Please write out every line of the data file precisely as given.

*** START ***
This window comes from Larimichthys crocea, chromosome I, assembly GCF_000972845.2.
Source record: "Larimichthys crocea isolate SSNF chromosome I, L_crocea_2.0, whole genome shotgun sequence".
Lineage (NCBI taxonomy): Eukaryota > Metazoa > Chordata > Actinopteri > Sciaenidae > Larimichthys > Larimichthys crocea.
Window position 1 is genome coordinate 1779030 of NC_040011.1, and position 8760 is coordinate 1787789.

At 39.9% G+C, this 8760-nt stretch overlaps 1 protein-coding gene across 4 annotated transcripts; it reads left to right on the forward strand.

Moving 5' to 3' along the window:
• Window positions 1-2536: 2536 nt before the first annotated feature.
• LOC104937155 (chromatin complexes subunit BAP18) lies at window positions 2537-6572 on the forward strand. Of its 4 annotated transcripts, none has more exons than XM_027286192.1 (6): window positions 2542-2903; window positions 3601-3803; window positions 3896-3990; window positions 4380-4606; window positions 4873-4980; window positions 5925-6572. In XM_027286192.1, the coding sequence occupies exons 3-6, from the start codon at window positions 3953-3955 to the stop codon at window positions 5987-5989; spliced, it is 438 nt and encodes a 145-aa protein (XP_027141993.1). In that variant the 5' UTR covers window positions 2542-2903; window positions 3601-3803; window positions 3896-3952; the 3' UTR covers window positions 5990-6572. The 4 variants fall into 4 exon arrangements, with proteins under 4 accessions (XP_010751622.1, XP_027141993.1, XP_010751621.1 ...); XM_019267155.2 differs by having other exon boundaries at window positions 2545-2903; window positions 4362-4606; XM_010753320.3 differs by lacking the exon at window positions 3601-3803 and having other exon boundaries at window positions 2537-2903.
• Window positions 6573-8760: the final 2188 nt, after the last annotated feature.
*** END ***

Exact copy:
This window comes from Larimichthys crocea, chromosome I, assembly GCF_000972845.2.
Source record: "Larimichthys crocea isolate SSNF chromosome I, L_crocea_2.0, whole genome shotgun sequence".
Lineage (NCBI taxonomy): Eukaryota > Metazoa > Chordata > Actinopteri > Sciaenidae > Larimichthys > Larimichthys crocea.
Window position 1 is genome coordinate 1779030 of NC_040011.1, and position 8760 is coordinate 1787789.

At 39.9% G+C, this 8760-nt stretch overlaps 1 protein-coding gene across 4 annotated transcripts; it reads left to right on the forward strand.

Moving 5' to 3' along the window:
• Window positions 1-2536: 2536 nt before the first annotated feature.
• LOC104937155 (chromatin complexes subunit BAP18) lies at window positions 2537-6572 on the forward strand. Of its 4 annotated transcripts, none has more exons than XM_027286192.1 (6): window positions 2542-2903; window positions 3601-3803; window positions 3896-3990; window positions 4380-4606; window positions 4873-4980; window positions 5925-6572. In XM_027286192.1, the coding sequence occupies exons 3-6, from the start codon at window positions 3953-3955 to the stop codon at window positions 5987-5989; spliced, it is 438 nt and encodes a 145-aa protein (XP_027141993.1). In that variant the 5' UTR covers window positions 2542-2903; window positions 3601-3803; window positions 3896-3952; the 3' UTR covers window positions 5990-6572. The 4 variants fall into 4 exon arrangements, with proteins under 4 accessions (XP_010751622.1, XP_027141993.1, XP_010751621.1 ...); XM_019267155.2 differs by having other exon boundaries at window positions 2545-2903; window positions 4362-4606; XM_010753320.3 differs by lacking the exon at window positions 3601-3803 and having other exon boundaries at window positions 2537-2903.
• Window positions 6573-8760: the final 2188 nt, after the last annotated feature.